Last changed: April 01. 2003 12:00AM
UNCW helps retrieval for Smithsonian's collection
By Gareth McGrath
gareth.mcgrath at wilmingtonstar.com
CAROLINA BEACH - The stench from the decomposed mammal half-buried on the
north end of Carolina Beach was strong enough Monday to attract a pair of
wandering dogs and several curious sea gulls.
But the pungent smell did little to distract officials from the Smithsonian
Institution who had trekked south from Washington to collect the whale
carcass that washed ashore nearly three weeks ago.
"This really is a wonderful opportunity to get to know about an animal we
know very little about," said Charley Potter, the Smithsonian's collection
manager for marine mammals. "And to have a nice, fresh specimen like this
where we were able to observe it quickly and harvest tissue samples is a
Joined by researchers from the University of North Carolina at Wilmington
and a backhoe from Carolina Beach, the small group began unearthing the head
and flippers of the whale around 8:30 a.m.
Its body was buried in two other piles a few hundred feet away.
"The skull, for species identification, is the most important part, so
that's why we buried it over here, a little out of the way," said Ann
Pabst, a UNCW marine biologist, when asked why the whale's head and flippers
had been buried back in the dunes.
When the whale was first spotted on the beach that unusually warm March 13
morning, the carcass quickly drew a crowd.
But on this blustery day, with a wind-chill factor in the 30s, there were no
Even if it had been warmer, the smell probably would have quickly driven
"We're talking about some ripe fish here," joked Carolina Beach equipment
operator James Banks, who suddenly found himself downwind as he maneuvered
his backhoe to drop the whale's 8-foot head and upper jaw into the trailer.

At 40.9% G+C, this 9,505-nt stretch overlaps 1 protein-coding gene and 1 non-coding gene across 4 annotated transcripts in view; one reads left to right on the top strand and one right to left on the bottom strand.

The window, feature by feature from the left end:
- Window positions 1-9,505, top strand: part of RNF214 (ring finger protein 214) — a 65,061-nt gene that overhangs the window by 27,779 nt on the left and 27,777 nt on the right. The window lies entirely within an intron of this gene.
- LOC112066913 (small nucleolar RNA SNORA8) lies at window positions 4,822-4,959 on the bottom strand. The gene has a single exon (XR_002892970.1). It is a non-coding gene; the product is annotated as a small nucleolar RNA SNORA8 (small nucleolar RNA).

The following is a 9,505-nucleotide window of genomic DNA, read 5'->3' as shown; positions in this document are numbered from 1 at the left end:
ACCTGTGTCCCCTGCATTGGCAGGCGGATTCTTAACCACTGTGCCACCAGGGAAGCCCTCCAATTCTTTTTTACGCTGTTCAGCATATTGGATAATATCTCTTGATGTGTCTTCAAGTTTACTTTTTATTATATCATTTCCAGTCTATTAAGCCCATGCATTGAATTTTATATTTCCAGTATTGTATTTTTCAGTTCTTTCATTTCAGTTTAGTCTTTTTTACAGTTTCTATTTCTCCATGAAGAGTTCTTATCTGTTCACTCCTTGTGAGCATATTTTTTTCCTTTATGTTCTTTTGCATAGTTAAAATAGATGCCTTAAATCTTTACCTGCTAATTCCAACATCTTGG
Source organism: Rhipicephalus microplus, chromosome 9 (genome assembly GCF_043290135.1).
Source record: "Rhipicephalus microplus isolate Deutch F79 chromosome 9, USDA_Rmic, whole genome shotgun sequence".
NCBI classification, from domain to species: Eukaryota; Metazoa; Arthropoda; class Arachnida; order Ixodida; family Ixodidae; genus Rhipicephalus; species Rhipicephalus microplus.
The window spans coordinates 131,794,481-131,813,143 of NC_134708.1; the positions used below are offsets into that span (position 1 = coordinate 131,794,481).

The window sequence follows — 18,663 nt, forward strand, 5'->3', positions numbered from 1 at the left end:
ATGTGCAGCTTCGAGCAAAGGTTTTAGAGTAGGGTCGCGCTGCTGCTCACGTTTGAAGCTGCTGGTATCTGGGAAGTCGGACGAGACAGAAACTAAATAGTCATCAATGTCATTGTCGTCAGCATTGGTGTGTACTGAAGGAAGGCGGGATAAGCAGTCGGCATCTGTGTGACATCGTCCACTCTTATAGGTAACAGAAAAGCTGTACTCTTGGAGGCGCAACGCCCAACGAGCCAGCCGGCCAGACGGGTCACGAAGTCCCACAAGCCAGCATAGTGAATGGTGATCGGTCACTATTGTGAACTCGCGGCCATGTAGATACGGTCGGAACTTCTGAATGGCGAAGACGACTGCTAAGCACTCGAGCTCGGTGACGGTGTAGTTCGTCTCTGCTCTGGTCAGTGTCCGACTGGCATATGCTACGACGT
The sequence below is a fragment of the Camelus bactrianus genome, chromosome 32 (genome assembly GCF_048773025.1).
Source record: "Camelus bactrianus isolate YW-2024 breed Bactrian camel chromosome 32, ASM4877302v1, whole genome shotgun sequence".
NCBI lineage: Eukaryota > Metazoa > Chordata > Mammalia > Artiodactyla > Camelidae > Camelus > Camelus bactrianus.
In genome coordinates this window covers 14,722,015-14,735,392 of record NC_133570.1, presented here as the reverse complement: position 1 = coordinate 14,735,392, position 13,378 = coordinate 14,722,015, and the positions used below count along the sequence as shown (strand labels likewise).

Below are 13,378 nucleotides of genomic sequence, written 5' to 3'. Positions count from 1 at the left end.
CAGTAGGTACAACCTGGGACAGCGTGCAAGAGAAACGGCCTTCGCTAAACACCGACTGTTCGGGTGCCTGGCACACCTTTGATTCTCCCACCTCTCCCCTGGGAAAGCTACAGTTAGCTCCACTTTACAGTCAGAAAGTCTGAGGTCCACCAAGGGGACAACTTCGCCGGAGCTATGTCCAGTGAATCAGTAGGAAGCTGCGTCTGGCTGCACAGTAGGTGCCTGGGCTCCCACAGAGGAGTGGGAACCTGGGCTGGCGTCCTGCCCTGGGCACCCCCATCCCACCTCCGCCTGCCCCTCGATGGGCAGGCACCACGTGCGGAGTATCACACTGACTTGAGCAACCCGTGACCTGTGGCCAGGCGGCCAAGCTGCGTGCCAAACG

Researchers had initially classified the 36-foot mammal as a Sei whale, a
deep-ocean whale rarely spotted off the Carolina Coast.
But Dr. Pabst said researchers now think the carcass is that of a Bryde's
whale, a mammal that normally sticks to tropical and subtropical waters.
Even in those waters, the whale is a rare sight. A 1995 survey by the
National Marine Fisheries Service of the northern Gulf of Mexico the
closest known large population group to North Carolina recorded no
sightings of Bryde's whales.
"It's neat to see a species we probably won't see again in our lifetimes,"
said Dr. Pabst, armed with a shovel as she prepared to jump back into the
pit and help unearth the whale's head. "It just doesn't happen very often
these days that you don't know what you have, so that's kind of exciting.
She added that results from tissue sampling, which would confirm the whale's
species, should be back by the end of April.
The initial explanation for the animal's death, a fishing line wrapped
around its mouth that slowly starved the whale to death, remains
"There's nothing that we've learned that would make us back away from that,"
Dr. Pabst said.
The line had been attached to the whale for so long that the emaciated
animal's skin had begun to grow around where the fishing gear had gouged
into its head.
After a few swipes with the backhoe and carefully removing the flippers, the
small team maneuvered around the whale's skull.
The blue tarp that covered the head was then pulled back and that's when
the smell went from mildly annoying to almost nauseating.
Mr. Potter, seemingly immune to the stench, said the skeleton could be the
first Bryde's whale specimen added to the museum's collection in about a
"We just don't know a lot about these animals at all," he said.
Mr. Potter said the skeleton along with the tissue and organ samples taken
earlier could offer researchers a wealth of data to compare and contrast
with known information about the species, much of which comes from animals
caught by whalers nearly a century ago.
But Dr. Pabst said more than just biological information can be learned from
the dead whale. "This shows that anything we put in the water can end up in
a whale's mouth," she said.
After being sliced and then buried on the beach, officials said the whale
isn't headed for a much more restful time in suburban Maryland, where the
Smithsonian stores its marine mammal collection.
The carcass will be dunked in a tub of compost primarily horse manure to
help with the removal of skin, muscle and tissue from the bones. After a few
months, the bones will be removed from the compost for a final cleaning
before being cataloged and stored.
Mr. Potter said the specimen would then be available as a resource for
researchers nationally and worldwide.
Gareth McGrath: 343-2384
gareth.mcgrath at wilmingtonstar.com